Introduction to Bioinformatics - North South University

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2 Οκτ 2013 (πριν από 3 χρόνια και 8 μήνες)

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Lecture 4

Presented By

Dr.
Shazzad

Hosain

Asst. Prof. EECS, NSU

Agenda


Control Flow Structures


FOR Loop


WHILE Loop


REPEAT
-
UNTIL Loop


Load Effective Address (LEA) Instruction


Programming with Higher Level Structures

FOR Loop

Write a program to display a row of 80 stars ‘*’

FOR 80 times DO


display ‘*’

END_FOR


MOV

CX, 80

; number of ‘*’ to display


MOV

AH, 2

; char display function


MOV

DL, ‘*’

; char to display

TOP:


INT

21h

; display a star


LOOP

TOP

; repeat 80 times

Example 6
-
8: Assembly Language Programming

WHILE Loop

Write a program to count the characters in an input line

Initialize count to 0

Read a character

WHILE character <>
carriage_return

DO


count = count + 1


read a character

END_WHILE


MOV

DX, 0

; DX counts the characters


MOV

AH, 1

; read char function


INT

21h

; read a char in AL

WHILE_:


CMP

AL, 0DH

; CR?


JE

END_WHILE


INC

DX


INT

21h


JMP

WHILE_

END_WHILE:

WHILE
condition
DO


statements

END_WHILE

Example 6
-
9: Assembly Language Programming

REPEAT Loop

REPEAT


statements

UNTIL
condition

Write a program to read characters until a blank/space is read

REPEAT


read a character

UNTIL character is a blank


MOV

AH, 1

; read char function

REPEAT:


INT

21h

; read a char in AL


CMP

AL, ‘ ‘

; a blank?


JNE

REPEAT

; no, keep reading

Example 6
-
10: Assembly Language Programming

Road Map


Control Flow Structures


IF
-
THEN


IF
-
THEN
-
ELSE


CASE


FOR Loop


WHILE Loop


REPEAT
-
UNTIL Loop


Load Effective Address (LEA) Instruction


Programming with Higher Level Structures

Load Effective Address


The
LEA
instruction loads any 16 bit register with the data address
as determined


LEA vs. MOV

Load Effective Address Example


Write a program to exchange the contents of two memory
locations

Example 4
-
3: Intel Microprocessors


by
Brey

LEA vs. OFFSET Directive


OFFSET functions only with simple operands such as LIST.


LEA functions with complex operands such as [DI],


LIST [SI] etc.


OFFSET is more efficient than LEA


LEA BX, LIST
is costly than
MOV BX, OFFSET LIST

Example


Write a program to print “Hello World”

.MODEL

SMALL

.DATA

PROMPT


DB

‘Hello world’, 0DH, 0AH, ‘$’


.CODE

.STARTUP


; initialize DS

MOV

AX, @DATA

MOV

DS, AX

; display opening message

MOV

AH, 9


; display string function

LEA

DX, PROMPT

; get opening message

INT

21h


; display it

.EXIT

END

Road Map


Control Flow Structures


IF
-
THEN


IF
-
THEN
-
ELSE


CASE


FOR Loop


WHILE Loop


REPEAT
-
UNTIL Loop


Load Effective Address (LEA) Instruction


Programming with Higher Level Structures

Programming with High Level
Structures


Problem


Prompt the user to enter a line of text. On the
next line, display the capital letter entered that
comes first alphabetically and the one that comes
last. If no capital entered, display “No capital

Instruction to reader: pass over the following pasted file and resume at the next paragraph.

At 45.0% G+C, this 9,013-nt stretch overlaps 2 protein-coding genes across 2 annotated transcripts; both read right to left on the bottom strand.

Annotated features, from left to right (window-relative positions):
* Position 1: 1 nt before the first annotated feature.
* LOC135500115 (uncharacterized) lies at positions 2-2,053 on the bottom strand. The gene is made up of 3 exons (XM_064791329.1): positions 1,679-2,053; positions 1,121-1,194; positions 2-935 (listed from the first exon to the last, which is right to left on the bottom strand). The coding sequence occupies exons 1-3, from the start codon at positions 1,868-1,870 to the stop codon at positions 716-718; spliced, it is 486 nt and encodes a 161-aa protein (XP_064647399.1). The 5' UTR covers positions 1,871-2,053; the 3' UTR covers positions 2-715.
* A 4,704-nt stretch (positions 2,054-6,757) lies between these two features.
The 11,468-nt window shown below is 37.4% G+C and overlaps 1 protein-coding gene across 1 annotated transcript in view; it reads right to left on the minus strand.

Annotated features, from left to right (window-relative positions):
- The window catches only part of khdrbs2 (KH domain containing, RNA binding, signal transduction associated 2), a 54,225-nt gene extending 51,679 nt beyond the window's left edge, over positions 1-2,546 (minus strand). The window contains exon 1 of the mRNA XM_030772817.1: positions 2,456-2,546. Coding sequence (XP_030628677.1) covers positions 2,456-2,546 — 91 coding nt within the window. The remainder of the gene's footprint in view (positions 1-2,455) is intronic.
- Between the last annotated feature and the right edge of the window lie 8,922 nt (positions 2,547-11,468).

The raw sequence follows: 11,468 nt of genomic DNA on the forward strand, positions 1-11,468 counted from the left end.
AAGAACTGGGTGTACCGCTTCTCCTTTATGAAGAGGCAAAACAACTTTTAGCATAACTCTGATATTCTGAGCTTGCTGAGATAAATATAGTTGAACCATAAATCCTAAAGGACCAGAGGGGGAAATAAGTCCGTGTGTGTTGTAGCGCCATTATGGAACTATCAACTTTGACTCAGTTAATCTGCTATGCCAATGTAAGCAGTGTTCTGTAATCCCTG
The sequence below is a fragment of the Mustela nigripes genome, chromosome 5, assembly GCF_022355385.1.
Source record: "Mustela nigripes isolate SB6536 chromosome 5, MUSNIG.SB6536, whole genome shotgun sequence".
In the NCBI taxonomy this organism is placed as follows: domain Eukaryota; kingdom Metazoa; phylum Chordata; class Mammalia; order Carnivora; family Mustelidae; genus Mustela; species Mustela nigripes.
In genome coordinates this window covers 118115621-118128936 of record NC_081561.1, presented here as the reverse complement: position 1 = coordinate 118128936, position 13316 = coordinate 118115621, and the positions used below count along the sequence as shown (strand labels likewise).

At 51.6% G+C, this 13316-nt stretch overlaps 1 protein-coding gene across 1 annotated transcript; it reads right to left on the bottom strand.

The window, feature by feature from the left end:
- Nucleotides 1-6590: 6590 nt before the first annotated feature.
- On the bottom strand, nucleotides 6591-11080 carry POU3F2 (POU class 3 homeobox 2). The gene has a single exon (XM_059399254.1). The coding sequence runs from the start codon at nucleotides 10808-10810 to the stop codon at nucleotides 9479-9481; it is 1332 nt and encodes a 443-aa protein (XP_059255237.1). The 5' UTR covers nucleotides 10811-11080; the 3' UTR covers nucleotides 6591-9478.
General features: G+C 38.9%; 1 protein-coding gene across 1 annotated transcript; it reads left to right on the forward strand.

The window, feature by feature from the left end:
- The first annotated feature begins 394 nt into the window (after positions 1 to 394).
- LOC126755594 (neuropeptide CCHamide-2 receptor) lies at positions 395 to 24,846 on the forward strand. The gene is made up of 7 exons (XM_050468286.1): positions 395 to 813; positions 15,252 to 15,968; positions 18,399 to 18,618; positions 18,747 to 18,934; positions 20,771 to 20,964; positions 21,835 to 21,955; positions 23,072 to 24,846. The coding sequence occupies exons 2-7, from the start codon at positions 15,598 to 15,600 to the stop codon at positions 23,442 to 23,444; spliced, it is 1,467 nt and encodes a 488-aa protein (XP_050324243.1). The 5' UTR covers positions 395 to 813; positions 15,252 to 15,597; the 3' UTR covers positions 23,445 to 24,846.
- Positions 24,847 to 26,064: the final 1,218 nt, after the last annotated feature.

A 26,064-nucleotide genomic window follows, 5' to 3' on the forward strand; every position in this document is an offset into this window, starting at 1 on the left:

letters”.


Type a line of text:

THE QUICK
B
ROWN FO
X

JUMPED

First capital = B Last capital = X

Top
-
down Program Design


Divide the problem into sub
-
problems

1.
Display the opening message

2.
Read and process a line of text

3.
Display the results

Start the Program

.MODEL

SMALL

.STACK

100H

.DATA

PROMPT


DB

‘Type a line of text’, 0DH, 0AH, ‘$’

NOCAP_MSG

DB

0DH, 0AH, ‘No capitals $’

CAP_MSG

DB

0DH, 0AH, ‘First capital = ‘

FIRST


DB

‘]’



DB

‘ Last capital = ‘

LAST


DB

‘@ $’


.CODE

.STARTUP

Type a line of text:

THE QUICK
B
ROWN FO
X

JUMPED

First capital = B Last capital = X

Follows ‘Z’ in ASCII sequence

Precedes ‘A’ in ASCII sequence

@ABCDE………………………………..XYZ]

FIRST

LAST

Step 1. Display the opening message

; initialize DS

MOV

AX, @DATA

MOV

DS, AX

; display opening message

MOV

AH, 9


; display string function

LEA

DX, PROMPT

; get opening message

INT

21h


; display it

.DATA

PROMPT


DB

‘Type a line of text’, 0DH, 0AH, ‘$’

Step 2: Read and Process a Line of Text

Read a character

WHILE character is not carriage return DO

IF character is a capital letter (*) THEN


IF character precedes first capital THEN


first capital = character


END_IF


IF character follows last capital THEN


last capital = character


END_IF

END_IF

Read a character

END_WHILE

Line (*) is actually an AND condition:

IF (‘A’ <= character) AND (character <= ‘Z’)

Step 2: Read and Process a Line of Text

Read a character

WHILE character is not carriage return DO

IF character is a capital letter (*) THEN


IF character precedes first capital THEN


first capital = character


END_IF


IF character follows last capital THEN


last capital = character


END_IF

END_IF

Read a character

END_WHILE

Line (*) is actually an AND condition:

IF (‘A’ <= character) AND (character <= ‘Z’)


MOV

AH, 1


INT

21h

WHILE_:


CMP

AL, 0DH


JE

END_WHILE


CMP

AL, ‘A’


JNGE

END_IF


CMP

AL, ‘Z’


JNLE

END_IF


CMP

AL, FIRST


; char < FIRST or ‘]’


JNL

CHECK_LAST


MOV

FIRST, AL



CHECK_LAST:


CMP

AL, LAST


; char > LAST or ‘@’


JNG

END_IF


MOV

LAST, AL

END_IF:


INT 21H


JMP

WHILE_

END_WHILE:

@ABCDE………………………………..XYZ]

FIRST

LAST

Step 3: Display The Results

IF no capitals were typed THEN


display “no capitals”

ELSE


display first capital and last capital

END_ID


MOV

AH, 9

; display string function


CMP

FIRST, ‘]’


JNE

CAPS

; no, display results


LEA

DX, NOCAP_MSG


JMP

DISPLAY

CAPS:


LEA

DX, CAP_MSG

DISPLAY:


INT

21H



.EXIT


END

@ABCDE………………………………..XYZ]

FIRST

LAST

References


Ch 6, Assembly Language Programming


by
Charls

M
arut


Section 4
-
3 of Intel Microprocessors


by
Brey